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Addict Behav. 2006 Nov;31(11):2140-6. Epub 2006 Mar 29.

Gender and weight concerns in adolescent smokers.

Author information

1
Yale University School of Medicine, Department of Psychiatry, SAC, 34 Park Street, New Haven, CT 06519, United States. dana.cavallo@yale.edu <dana.cavallo@yale.edu>

Abstract

The aim of this study was to examine smoking-specific weight concerns in a well-characterized sample of adolescent daily smokers and the influence of gender, age, and body mass index (BMI). Adolescent smokers (n=103) were asked two smoking-specific weight concern questions: "How much do cigarettes help you control your weight?" and "How concerned are you about gaining weight as a result of quitting?" A significant positive relationship was found between average daily cigarette use and belief in smoking as a means to control weight and a significant negative relationship between the years of smoking and belief that smoking controls weight. There was no significant relationship between BMI and smoking to control weight for females, whereas for males, there was a positive relationship, indicating that heavier males were more likely to report smoking to control weight. Additionally, females who smoked more cigarettes reported more concern about gaining weight upon quitting, a pattern not seen in males. Results highlight potentially important gender differences in the relationship between weight concerns and smoking and the influence these concerns may have on quitting smoking.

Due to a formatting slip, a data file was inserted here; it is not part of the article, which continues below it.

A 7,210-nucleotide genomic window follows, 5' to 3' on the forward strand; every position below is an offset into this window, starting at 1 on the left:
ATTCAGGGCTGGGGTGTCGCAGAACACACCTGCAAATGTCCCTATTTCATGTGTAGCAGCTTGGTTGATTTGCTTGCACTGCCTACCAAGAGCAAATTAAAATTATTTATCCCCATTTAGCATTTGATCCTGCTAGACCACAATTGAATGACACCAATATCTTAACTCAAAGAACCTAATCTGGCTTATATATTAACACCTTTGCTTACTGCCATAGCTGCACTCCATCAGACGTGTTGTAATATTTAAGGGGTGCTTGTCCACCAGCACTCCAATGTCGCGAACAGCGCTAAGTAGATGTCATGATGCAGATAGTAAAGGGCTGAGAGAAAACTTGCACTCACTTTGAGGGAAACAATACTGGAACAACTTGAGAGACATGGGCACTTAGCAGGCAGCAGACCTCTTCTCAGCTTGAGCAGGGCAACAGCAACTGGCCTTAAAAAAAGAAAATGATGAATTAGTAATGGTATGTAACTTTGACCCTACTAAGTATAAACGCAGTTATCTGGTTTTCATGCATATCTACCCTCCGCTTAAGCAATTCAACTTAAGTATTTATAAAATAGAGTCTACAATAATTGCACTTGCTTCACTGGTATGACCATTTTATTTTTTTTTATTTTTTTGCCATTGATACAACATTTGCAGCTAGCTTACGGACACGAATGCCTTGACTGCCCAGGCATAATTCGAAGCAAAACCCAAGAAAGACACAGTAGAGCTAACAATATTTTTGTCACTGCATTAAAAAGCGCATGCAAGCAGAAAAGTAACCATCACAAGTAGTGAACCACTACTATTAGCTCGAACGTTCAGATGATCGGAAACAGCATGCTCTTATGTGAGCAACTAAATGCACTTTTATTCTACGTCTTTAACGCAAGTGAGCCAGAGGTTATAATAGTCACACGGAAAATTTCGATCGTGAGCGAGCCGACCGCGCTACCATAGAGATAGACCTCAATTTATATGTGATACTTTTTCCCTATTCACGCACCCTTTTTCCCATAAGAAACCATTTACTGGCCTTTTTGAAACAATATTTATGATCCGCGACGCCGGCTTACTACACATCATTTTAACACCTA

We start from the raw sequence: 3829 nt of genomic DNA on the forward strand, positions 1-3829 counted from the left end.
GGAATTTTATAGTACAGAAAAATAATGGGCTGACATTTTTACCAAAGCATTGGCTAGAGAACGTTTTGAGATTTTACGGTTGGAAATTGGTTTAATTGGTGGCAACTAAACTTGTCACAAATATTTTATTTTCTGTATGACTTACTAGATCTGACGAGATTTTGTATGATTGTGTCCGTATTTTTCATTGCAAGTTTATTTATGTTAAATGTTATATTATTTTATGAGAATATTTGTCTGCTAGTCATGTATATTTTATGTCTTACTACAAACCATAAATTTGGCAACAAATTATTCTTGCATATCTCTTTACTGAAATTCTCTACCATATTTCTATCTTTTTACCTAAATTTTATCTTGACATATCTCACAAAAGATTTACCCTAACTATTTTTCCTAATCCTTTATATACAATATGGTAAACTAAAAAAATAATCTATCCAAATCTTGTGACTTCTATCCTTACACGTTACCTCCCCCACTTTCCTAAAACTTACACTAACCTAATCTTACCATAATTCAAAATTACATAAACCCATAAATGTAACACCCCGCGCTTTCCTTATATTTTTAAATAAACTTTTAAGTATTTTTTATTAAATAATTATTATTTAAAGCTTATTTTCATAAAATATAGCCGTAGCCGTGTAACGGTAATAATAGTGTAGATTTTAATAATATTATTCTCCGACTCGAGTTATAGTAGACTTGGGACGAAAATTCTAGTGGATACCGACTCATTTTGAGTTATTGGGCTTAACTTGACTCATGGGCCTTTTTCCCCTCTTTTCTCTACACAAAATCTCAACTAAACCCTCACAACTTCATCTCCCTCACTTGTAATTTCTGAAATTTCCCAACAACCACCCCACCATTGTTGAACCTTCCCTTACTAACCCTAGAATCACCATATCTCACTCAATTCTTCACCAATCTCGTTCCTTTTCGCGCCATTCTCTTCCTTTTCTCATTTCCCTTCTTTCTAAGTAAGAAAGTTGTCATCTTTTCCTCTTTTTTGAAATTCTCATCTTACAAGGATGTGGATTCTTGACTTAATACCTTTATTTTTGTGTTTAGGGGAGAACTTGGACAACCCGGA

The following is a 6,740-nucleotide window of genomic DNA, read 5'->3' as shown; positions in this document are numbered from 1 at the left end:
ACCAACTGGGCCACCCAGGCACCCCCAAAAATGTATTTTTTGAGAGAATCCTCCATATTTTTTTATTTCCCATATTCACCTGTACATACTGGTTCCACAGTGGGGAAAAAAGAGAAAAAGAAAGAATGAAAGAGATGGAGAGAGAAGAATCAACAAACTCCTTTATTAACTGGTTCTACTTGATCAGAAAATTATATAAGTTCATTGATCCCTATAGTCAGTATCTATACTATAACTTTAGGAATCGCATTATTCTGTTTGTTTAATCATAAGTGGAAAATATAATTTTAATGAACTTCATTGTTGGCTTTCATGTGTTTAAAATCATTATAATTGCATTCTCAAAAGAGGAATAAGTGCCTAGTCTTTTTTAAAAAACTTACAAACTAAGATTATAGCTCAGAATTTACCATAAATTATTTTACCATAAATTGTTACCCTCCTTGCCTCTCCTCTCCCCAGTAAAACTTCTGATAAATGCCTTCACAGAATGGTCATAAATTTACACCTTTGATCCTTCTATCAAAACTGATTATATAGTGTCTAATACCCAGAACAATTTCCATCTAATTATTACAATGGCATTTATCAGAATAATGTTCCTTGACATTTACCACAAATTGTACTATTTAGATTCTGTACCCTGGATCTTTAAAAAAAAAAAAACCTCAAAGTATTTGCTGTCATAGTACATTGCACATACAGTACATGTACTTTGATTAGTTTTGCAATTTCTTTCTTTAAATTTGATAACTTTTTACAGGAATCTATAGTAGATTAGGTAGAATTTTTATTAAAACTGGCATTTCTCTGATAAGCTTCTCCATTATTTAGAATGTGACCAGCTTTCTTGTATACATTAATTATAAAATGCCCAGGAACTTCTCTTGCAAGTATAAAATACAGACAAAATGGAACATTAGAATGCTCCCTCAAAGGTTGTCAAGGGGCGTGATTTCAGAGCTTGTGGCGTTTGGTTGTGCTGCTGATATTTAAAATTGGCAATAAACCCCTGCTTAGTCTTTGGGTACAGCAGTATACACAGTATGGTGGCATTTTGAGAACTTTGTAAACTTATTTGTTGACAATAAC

PMID:
16567058
DOI:
10.1016/j.addbeh.2006.02.021
[Indexed for MEDLINE]

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